Cuban Queen project on slow track in Jerome
The Town of Jerome is discussing the possible future development of the former Cuban Queen property, but behind closed doors under the town attorney’s advice.
Jerome Zoning Administrator Charlotte Page Tuesday said she expected there will be more information soon concerning the future of the property.
The preliminary site plan review was originally scheduled for May 1 for the new Cuban Queen owners, but the agenda item was tabled at a Planning and Zoning Commission meeting. This was after commission members discussed the request with the town attorney and council members, according to minutes of the meeting.
The Jerome Planning and Zoning Commission then met with the Jerome Town Council in executive session to discuss the possible development of the former Cuban Queen last Thursday, according to town minutes.
Commission and council members returned to open session after almost two hours without taking a formal vote on the Cuban Queen request.
Page said the executive session topic and specific discussion remains confidential
“We are waiting for some advice from the attorney,” Page explained when asked what the next step was concerning the conditional use permit request.
“Development of rooming/lodging spaces in the C-1 Zone requires conditional use permit. With preliminary review of the planned building, applicant has also submitted for conditional use permit for resident use in the C-Zone,” Page explained in her report to the zoning commission before the matter was tabled.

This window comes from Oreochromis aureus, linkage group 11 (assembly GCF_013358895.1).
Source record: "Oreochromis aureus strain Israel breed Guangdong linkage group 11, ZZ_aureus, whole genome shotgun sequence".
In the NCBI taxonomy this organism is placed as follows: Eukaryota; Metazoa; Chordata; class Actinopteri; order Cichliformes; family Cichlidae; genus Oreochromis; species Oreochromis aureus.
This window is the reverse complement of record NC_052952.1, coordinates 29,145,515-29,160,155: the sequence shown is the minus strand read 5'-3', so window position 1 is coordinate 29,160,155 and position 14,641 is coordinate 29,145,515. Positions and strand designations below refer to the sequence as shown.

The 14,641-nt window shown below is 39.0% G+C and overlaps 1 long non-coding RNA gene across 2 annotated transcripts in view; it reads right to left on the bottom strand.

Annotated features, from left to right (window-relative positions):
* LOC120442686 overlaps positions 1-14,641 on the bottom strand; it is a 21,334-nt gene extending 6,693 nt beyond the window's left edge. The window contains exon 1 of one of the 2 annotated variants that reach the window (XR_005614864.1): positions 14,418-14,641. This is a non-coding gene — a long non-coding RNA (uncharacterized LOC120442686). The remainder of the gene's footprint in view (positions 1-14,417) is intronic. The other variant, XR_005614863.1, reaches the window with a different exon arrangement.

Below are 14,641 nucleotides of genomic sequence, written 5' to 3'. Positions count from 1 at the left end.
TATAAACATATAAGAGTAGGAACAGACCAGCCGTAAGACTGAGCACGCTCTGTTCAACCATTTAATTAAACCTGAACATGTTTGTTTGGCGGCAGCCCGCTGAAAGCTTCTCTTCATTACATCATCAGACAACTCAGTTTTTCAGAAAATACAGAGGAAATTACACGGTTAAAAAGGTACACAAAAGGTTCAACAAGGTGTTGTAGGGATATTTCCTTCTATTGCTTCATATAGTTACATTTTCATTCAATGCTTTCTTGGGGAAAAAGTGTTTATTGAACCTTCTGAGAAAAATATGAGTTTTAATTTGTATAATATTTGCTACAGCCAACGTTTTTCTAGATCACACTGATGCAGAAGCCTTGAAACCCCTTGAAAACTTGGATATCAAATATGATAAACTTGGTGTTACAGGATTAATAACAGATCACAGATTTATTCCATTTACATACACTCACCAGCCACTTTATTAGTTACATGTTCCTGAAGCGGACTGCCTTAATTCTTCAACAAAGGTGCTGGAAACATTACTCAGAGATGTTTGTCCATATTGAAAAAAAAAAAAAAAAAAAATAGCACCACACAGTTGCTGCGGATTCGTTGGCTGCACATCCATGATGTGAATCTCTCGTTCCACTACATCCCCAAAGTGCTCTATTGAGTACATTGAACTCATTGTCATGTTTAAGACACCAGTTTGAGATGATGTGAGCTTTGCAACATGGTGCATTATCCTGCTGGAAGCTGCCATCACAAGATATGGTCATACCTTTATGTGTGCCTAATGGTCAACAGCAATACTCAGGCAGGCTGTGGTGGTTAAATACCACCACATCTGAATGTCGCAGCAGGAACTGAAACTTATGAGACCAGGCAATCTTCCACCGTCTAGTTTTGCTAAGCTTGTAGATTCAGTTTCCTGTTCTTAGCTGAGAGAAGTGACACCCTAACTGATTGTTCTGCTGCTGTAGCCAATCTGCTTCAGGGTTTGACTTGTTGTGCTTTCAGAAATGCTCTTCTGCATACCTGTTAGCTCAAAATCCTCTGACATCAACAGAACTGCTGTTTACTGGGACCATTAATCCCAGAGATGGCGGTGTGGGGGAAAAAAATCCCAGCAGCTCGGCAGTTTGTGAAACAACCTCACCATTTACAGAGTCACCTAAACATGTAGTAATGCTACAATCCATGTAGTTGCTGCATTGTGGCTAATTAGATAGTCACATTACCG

The new owner of the property, Windy Jones, said she and husband, Josh Lindner, are proposing to rebuild the one-time bordello in the “style” of the original Cuban Queen, even using scraped bricks from the Cuban Queen that collapsed in 2017. Jones said she plans to call it the Cuban Queen Bordello Rooming House if she gains town approval for construction.
The proposed new rooming house will be three stories high and somewhat larger than the original Cuban Queen built a century ago, she said
One more bedroom will be on the middle floor that will have access off Queen Street. This floor will have an art studio and small retail space that will be curated to tell the history of the Cuban Queen and Jerome. The bottom floor will have a fourth bedroom, she explained in an earlier interview.
The original bordello building collapsed into a pile of bricks on a windy Sunday afternoon in March 2017 after a century of debauchery, stories of ghosts and endless photos from passing tourists.